The cost of parking, funerals and concerts will rise in Middlesbrough

The cost of parking, funerals and concert tickets could be increased by 10% as a councilor warns of a £15million financial shortfall next year.

Middlesbrough Council has published its financial recovery plan ahead of the local authority’s executive meeting next week after a £9million financial shortfall was forecast for the 2022/23 financial year.

There could also be a freeze on non-essential recruitment with proposals to hire additional social workers suspended and a £150,000 service could be cut before it is even operational.

Politicians will have to vote to approve plans that will charge residents more for city services as the cost of living crisis continues. Overspending has been attributed to salary increases, inflation (which stands at 9.9%) and high demand for services for children.

Read more: Shocking report reveals scale of staffing shortages in social services

Cllr Stefan Walker, executive member of finance and governance, said he hoped the financial decisions the board is currently making will not be permanent, however, it will not be straightforward going forward.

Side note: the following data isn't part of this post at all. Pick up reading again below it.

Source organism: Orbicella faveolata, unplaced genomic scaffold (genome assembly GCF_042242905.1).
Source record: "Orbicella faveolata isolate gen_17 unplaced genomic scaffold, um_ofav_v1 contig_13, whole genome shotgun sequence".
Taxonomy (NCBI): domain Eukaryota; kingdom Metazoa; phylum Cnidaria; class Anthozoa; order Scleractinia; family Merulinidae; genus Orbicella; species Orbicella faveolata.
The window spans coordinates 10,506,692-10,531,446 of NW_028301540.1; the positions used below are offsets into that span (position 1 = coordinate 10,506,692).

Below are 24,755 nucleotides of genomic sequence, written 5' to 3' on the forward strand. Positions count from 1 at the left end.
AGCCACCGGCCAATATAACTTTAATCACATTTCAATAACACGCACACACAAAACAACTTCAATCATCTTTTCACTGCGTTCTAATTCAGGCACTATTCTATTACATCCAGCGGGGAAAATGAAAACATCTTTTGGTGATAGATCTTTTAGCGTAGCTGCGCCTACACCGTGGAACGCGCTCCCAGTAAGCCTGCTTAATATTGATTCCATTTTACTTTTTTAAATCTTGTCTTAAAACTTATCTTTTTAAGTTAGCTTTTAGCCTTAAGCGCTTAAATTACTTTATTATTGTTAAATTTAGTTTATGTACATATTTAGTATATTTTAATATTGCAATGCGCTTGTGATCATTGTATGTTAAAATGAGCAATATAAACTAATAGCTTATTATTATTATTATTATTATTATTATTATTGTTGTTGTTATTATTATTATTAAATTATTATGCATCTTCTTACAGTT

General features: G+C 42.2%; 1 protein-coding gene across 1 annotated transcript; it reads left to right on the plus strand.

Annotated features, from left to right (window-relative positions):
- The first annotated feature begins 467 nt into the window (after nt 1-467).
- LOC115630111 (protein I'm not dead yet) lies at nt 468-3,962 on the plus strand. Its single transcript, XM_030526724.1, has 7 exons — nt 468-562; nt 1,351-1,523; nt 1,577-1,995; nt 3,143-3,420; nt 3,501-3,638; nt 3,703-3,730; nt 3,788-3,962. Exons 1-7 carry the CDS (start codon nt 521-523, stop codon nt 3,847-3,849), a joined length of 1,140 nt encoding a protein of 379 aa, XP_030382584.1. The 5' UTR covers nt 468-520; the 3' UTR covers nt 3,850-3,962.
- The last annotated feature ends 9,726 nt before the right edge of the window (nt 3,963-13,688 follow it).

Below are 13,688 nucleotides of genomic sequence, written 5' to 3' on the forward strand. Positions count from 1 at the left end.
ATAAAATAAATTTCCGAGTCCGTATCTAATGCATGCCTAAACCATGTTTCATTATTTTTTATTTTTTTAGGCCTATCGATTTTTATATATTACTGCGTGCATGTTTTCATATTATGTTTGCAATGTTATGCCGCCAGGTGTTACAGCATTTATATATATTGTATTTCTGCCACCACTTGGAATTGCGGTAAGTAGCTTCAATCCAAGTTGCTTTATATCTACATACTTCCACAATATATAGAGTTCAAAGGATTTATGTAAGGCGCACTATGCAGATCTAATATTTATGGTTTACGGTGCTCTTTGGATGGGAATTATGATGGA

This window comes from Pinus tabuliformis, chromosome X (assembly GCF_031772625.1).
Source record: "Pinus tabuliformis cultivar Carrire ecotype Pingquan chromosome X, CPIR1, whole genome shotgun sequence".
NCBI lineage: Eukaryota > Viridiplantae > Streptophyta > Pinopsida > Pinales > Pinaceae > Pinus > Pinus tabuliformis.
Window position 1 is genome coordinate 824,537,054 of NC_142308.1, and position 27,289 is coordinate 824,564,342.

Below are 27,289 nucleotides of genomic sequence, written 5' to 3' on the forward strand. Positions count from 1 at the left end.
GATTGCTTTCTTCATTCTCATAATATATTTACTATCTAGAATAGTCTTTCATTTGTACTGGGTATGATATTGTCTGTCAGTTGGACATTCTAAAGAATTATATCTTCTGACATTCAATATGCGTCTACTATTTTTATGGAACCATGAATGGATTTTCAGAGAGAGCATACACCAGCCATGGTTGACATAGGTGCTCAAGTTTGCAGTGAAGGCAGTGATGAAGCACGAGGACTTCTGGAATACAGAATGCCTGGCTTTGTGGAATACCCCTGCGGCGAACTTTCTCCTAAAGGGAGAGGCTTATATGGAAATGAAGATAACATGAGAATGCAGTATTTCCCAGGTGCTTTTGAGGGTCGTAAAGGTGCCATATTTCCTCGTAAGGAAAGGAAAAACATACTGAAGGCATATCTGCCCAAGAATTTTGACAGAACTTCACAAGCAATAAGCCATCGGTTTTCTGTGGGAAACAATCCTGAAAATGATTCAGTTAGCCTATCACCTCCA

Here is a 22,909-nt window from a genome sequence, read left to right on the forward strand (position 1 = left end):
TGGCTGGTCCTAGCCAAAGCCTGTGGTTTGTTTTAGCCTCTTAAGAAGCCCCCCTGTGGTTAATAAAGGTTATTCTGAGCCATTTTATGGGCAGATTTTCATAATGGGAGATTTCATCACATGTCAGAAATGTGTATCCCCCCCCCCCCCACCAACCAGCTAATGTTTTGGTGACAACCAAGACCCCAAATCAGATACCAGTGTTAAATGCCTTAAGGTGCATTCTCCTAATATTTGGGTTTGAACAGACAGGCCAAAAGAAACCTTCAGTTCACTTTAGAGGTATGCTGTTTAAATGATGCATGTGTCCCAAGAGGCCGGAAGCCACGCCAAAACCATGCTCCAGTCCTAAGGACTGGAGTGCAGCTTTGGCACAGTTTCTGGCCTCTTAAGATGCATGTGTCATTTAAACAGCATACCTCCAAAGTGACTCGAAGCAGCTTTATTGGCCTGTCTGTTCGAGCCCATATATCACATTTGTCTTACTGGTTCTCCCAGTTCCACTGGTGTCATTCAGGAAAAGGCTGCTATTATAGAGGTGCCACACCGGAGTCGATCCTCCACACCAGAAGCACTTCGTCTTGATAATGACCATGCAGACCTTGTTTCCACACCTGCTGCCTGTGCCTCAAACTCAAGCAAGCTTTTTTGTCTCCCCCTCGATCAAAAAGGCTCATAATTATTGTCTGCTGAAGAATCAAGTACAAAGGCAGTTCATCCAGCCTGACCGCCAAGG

He added: “What worries me is we have a £9m overrun and then we look forward to next year and see what the budget will be – we have a £15m gap. pounds that we’re going to have to bridge too.

In Middlesbrough the situation is exacerbated by low levels of council tax collection compared to other parts of the country and the majority of households being in the lower brackets – so even when tax is collected it is not as much as in other boroughs that have more expensive properties.

Across all departments of the council, savings of £6.9m were proposed, with all departments seeing underspend forecast for the 2022/23 financial year, except children’s services which remain more than £6m over budget. The final overrun is now expected to be £1.66million.

Cllr Walker, who is the deputy leader of the Middlesbrough Independent Group, said: ‘I predict that over the next two years you are going to have councils that will not be able to balance their budgets and will go bankrupt. Middlesbrough Council is not in that position yet, legally we have to provide certain services, but legally we have to have a balanced budget.